1. dancing or canoeing could be better bets for first-date bonding than simply catching a movie or sharing a meal. But the glue that positivity resonance offers isn’t just for connecting once-strangers at the start of new relationships. It also further cements long-standing ties, making them even more secure and satisfying.
    2. I’ve concluded that love, as your body sees it, is the momentary upwelling of three tightly interwoven events: A sharing of one or more positive emotions between you and another; A synchrony between your and the other person’s biochemistry and behaviors; A reflected motive to invest in each other’s well-being that brings mutual care. My shorthand for this trio is positivity resonance. This back-and-forth reverberation of positive energy sustains itself—and can even grow stronger—until the momentary connection wanes—which is of course inevitable, because that’s how emotions work.
    3. We were surprised and quite pleasedto learn that people develop friendships across group boundaries pretty easily. However, theirstress levels continued to be high during these periods.It was only after the third 45-minute session that this friendship manipulation happened,that people's stress levels began to go down, but afterwards, two weeks later, a month later,after the experiment was over, people reported that they felt more comfortable, and moreat ease, interacting with members from other groups. Furthermore, they sought out interactionswith members from other groups.
    4. but it turns out that they have a physiologicalcost to the person who is prejudiced. Why? Quite simply because being prejudiced canbe very stressful when one is interacting with members from the outgroup.
    5. As important as close relationships are, weaker ties also have their place. Research suggests that people who have a broad range of different kinds of social roles tend to be healthier and more likely to attain professional success.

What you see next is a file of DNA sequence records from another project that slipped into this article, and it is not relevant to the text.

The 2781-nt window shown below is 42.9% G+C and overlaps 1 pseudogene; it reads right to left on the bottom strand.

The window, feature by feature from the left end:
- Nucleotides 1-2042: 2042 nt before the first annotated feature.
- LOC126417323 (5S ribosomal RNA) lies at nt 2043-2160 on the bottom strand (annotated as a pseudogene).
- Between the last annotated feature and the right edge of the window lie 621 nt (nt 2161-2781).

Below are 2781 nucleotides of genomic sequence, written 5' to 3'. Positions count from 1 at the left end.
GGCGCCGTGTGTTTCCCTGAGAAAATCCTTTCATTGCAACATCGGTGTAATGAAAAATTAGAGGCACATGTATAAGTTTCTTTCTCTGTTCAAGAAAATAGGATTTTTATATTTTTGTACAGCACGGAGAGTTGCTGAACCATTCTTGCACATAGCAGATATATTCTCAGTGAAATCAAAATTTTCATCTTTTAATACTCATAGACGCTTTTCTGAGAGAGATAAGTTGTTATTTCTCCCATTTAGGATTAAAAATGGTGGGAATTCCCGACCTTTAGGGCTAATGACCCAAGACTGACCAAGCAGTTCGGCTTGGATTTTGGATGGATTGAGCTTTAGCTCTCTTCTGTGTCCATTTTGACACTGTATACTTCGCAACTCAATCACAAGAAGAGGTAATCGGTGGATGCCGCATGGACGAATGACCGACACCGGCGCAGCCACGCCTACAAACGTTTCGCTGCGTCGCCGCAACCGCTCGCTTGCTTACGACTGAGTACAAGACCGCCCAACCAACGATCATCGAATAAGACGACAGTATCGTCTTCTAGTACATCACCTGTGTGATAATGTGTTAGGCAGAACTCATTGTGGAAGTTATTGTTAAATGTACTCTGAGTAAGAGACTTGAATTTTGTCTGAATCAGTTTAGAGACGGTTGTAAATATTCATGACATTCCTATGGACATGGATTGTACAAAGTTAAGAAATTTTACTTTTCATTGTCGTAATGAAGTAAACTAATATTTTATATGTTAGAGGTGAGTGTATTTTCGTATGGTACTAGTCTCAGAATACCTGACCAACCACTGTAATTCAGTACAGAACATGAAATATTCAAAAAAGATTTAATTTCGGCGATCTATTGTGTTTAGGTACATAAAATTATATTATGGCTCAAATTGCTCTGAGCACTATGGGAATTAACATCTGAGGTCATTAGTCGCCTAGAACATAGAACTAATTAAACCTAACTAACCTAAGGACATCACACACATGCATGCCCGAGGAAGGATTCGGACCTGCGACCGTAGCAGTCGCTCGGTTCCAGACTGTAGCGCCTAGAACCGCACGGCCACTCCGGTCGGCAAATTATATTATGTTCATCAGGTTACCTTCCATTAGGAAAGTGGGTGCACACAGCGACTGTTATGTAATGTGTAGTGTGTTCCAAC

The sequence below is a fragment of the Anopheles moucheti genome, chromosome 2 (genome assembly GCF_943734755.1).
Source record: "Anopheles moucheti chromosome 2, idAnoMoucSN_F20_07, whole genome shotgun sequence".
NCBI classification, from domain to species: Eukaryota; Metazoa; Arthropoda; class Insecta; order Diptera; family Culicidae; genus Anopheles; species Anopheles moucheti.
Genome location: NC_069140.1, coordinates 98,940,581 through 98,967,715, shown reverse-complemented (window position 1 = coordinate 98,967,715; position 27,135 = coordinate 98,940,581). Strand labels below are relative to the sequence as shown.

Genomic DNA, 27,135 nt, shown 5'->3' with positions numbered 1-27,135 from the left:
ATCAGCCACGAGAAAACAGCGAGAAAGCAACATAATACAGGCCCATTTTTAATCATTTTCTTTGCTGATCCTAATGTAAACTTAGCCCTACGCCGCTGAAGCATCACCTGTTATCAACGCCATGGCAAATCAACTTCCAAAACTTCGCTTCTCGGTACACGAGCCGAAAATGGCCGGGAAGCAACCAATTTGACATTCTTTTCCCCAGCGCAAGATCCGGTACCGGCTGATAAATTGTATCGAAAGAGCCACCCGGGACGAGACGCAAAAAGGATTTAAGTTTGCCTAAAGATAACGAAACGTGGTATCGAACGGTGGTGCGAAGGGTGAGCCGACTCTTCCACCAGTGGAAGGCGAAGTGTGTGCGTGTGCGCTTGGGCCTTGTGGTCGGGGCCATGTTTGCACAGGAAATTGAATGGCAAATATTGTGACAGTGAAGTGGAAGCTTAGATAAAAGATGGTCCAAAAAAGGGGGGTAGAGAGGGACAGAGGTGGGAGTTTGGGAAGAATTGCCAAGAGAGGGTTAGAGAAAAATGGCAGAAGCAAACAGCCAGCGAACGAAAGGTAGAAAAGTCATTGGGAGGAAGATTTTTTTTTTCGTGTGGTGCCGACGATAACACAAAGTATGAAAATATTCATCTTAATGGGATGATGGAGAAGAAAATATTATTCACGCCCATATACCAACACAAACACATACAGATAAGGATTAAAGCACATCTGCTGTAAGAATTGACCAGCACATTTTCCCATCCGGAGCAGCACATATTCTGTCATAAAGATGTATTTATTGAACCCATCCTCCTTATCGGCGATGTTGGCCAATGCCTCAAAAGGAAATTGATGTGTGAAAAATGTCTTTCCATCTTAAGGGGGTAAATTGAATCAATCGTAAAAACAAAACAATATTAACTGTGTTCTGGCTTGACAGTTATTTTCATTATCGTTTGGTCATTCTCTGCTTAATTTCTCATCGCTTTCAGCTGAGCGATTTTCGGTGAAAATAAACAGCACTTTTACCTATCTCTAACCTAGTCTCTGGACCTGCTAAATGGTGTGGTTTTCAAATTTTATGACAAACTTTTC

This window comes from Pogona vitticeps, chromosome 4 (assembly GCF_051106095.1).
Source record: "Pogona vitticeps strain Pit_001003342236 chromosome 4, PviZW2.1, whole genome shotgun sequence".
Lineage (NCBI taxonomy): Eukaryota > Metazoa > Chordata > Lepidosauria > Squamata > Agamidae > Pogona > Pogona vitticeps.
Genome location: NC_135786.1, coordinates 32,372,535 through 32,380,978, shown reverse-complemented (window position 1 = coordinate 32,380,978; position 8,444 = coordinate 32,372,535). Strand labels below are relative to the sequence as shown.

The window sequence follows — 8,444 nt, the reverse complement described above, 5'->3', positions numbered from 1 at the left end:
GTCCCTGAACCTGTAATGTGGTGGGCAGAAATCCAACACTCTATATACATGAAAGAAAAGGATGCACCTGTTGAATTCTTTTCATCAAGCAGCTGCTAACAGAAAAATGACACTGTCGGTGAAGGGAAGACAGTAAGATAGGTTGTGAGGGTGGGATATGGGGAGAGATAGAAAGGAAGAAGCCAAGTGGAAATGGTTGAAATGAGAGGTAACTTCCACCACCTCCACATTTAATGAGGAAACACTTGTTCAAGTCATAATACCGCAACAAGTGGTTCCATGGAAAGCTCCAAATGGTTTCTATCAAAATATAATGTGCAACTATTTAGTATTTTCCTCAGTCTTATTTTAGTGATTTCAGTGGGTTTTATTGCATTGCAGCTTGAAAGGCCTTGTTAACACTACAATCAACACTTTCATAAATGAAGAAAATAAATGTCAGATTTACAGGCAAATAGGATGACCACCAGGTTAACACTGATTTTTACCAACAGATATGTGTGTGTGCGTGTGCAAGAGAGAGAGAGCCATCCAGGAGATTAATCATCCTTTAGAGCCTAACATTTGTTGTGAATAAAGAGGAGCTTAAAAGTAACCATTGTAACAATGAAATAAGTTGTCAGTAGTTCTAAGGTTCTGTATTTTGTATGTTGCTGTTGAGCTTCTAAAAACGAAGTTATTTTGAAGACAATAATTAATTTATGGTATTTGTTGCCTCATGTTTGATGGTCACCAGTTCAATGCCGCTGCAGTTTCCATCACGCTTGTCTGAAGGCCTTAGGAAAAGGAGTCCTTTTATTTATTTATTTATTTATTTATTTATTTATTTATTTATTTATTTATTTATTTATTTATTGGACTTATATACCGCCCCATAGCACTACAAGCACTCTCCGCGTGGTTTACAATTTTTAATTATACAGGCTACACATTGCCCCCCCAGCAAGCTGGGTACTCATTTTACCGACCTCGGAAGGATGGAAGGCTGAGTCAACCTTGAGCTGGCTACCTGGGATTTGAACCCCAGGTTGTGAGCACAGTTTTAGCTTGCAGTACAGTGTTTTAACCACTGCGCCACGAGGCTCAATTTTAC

6. Since support can often become unequal, thus creating ingratitude and resentment, sometimes the most effective support is invisible—meaning that it is not experienced as support per se, but rather as a gesture of caring that is not costly or burdensome to the giver. For example, a person might choose to sacrifice work time to spend a romantic evening with their partner who has had a rough week, but this form of support will likely be better received if the person does not emphasize their sacrifice, but rather communicates a genuine desire to spend time with their partner. At the same time, however, Greater Good contributor Amie Gordon’s research shows that appreciation is a critical ingredient in healthy relationships, so it’s not always a bad thing to notice your partner’s sacrifices or to make sure that they know that you’re putting them first.
    7. Stephanie Coontz, author of Marriage, a History has argued that the best way to maintain a strong, healthy marriage is to have a strong network of friends with whom we share common interests and can turn to when in need. While it might be tempting to be jealous of time your partner spends with friends, or possessive of his or her time, it’s healthier to see your partner’s friends as an asset to your relationship. They provide critical psychological support to your partner and an outlet for interests that you might not share. But your partner’s friendships are also a form of social capital for you—and it will pay to help your partner keep those networks going.